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Aug
5
Sandeep Singh Dhillon
Big Data to revolutionize healthcare in Malaysia – MIMS Malaysia
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For a long time, returning visitors to government clinics in Malaysia would identify themselves at the reception counter, and wait for the officer on duty to retrieve the odd stack of cards and papers that made up their health record.

When did you last–? The doctor might ask, rifling through the stack and settling for an estimate as both parties are unable to provide the exact information. Go to a different medical institution and you would be started on a new stack altogether, with no thought or reference of the old stack.

This situation is about to change however, as the Malaysia Health Data Warehouse project (MyHDW) begins its implementation this August, bringing big data to the Malaysian healthcare scene.

Introduced only within the last few decades, big data is defined as extremely large sets of data or amounts of information that can only be analysed by computers to reveal patterns, trends and associations. In this case it refers to a consolidation of patient information from the entire public healthcare system.

The first dataset to go in the Malaysia Health Data Warehouse is the Sistem Maklumat Rawatan Perubatan (SMRP), which will collect information from patients’ every visit to healthcare centres.

MyHDW is meant to be a trusted, comprehensive source of healthcare data, which must come from every healthcare visit, including those from allied health professionals, traditional and complementary medicine practitioners, and maternal health, said Dr Md Khadzir, MOH Planning Division deputy director and Health Informatics Centre head.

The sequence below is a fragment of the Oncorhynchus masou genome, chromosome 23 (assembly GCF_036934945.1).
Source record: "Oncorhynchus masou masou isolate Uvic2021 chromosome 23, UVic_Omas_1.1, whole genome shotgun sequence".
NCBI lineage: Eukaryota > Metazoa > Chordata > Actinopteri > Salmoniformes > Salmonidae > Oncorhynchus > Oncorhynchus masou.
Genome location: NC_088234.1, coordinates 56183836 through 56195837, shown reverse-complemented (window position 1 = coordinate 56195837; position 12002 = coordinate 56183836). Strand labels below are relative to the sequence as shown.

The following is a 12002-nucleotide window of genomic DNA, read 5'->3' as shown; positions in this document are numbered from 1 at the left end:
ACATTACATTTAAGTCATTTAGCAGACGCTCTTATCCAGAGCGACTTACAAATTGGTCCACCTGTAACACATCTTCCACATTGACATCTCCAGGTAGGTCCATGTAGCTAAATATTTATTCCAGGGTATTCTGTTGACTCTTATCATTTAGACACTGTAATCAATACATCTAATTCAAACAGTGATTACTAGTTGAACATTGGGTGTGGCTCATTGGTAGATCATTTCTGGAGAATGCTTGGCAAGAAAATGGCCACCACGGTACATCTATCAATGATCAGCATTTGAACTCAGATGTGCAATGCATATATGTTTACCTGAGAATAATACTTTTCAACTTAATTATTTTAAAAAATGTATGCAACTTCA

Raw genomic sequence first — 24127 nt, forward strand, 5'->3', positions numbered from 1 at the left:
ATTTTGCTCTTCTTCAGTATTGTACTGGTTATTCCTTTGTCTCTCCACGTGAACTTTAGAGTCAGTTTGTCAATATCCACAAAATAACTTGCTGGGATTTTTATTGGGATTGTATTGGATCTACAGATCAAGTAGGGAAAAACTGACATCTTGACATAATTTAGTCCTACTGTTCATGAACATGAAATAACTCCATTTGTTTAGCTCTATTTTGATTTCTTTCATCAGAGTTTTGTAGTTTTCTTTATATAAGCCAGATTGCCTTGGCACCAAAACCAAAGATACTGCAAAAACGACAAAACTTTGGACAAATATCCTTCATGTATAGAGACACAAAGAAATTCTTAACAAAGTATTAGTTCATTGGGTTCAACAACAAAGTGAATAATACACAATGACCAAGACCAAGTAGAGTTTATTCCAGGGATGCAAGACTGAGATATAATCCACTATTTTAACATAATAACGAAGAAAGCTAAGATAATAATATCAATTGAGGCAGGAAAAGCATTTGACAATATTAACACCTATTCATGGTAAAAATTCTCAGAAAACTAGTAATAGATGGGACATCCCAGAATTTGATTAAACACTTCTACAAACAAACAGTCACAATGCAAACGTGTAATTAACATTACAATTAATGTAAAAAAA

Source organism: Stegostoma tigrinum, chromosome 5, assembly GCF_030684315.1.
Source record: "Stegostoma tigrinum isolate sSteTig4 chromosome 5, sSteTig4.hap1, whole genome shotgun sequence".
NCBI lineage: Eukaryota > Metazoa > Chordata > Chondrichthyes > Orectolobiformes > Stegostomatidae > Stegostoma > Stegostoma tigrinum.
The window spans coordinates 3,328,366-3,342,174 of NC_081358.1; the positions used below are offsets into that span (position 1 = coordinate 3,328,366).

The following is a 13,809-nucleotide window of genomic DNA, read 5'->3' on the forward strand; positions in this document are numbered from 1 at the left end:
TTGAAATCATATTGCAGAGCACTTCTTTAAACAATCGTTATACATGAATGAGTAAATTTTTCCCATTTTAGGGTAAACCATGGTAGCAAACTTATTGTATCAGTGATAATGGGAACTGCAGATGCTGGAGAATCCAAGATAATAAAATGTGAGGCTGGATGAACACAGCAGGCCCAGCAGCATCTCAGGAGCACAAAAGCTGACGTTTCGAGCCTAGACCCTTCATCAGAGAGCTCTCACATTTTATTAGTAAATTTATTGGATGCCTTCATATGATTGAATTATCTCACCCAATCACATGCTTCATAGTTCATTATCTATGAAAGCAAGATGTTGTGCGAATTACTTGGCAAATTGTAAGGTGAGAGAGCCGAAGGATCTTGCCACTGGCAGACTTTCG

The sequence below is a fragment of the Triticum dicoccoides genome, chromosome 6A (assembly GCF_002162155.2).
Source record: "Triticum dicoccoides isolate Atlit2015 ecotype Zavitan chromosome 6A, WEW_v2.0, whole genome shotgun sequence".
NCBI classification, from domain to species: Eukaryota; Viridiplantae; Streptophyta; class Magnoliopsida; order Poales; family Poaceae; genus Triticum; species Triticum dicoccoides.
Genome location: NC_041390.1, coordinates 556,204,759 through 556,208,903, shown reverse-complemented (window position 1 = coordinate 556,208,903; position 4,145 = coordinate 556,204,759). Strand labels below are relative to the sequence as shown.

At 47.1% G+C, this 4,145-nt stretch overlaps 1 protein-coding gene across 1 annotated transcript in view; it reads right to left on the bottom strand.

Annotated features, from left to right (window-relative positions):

“In the data warehouse, we should be able to link them all up,” he said, giving the example of being able to track how many patients diagnosed with stroke go on to visit physiotherapists, occupational therapists and traditional medicine practitioners.

“So, this is the intention: to have a snapshot of every visit to the healthcare system and to provide value-added data to the people in the Ministry of Health to make policy.”

The implementation of this system brings the significant benefit of unifying patient data. As Clinical Research Centre director Dr Goh Pik Pin from Taylor’s University notes, there is a lot of data from the nation’s public healthcare system, but it is inaccessible and cannot be used because it is stored in various places, in different formats.

With a single system for medical records including patient history, current and previous medications, clinical tests and imaging results, doctors will be able to quickly obtain more accurate information about their patients. This would the process of diagnosis and treatment more efficient, saving both time and costs for patients and healthcare providers alike.

Big data can also be utilised for its high analytical potential. Information from the general population can and should be used as a basis for making and assessing public health policy. The large amounts of available data would also be a boon for medical research efforts. MIMS



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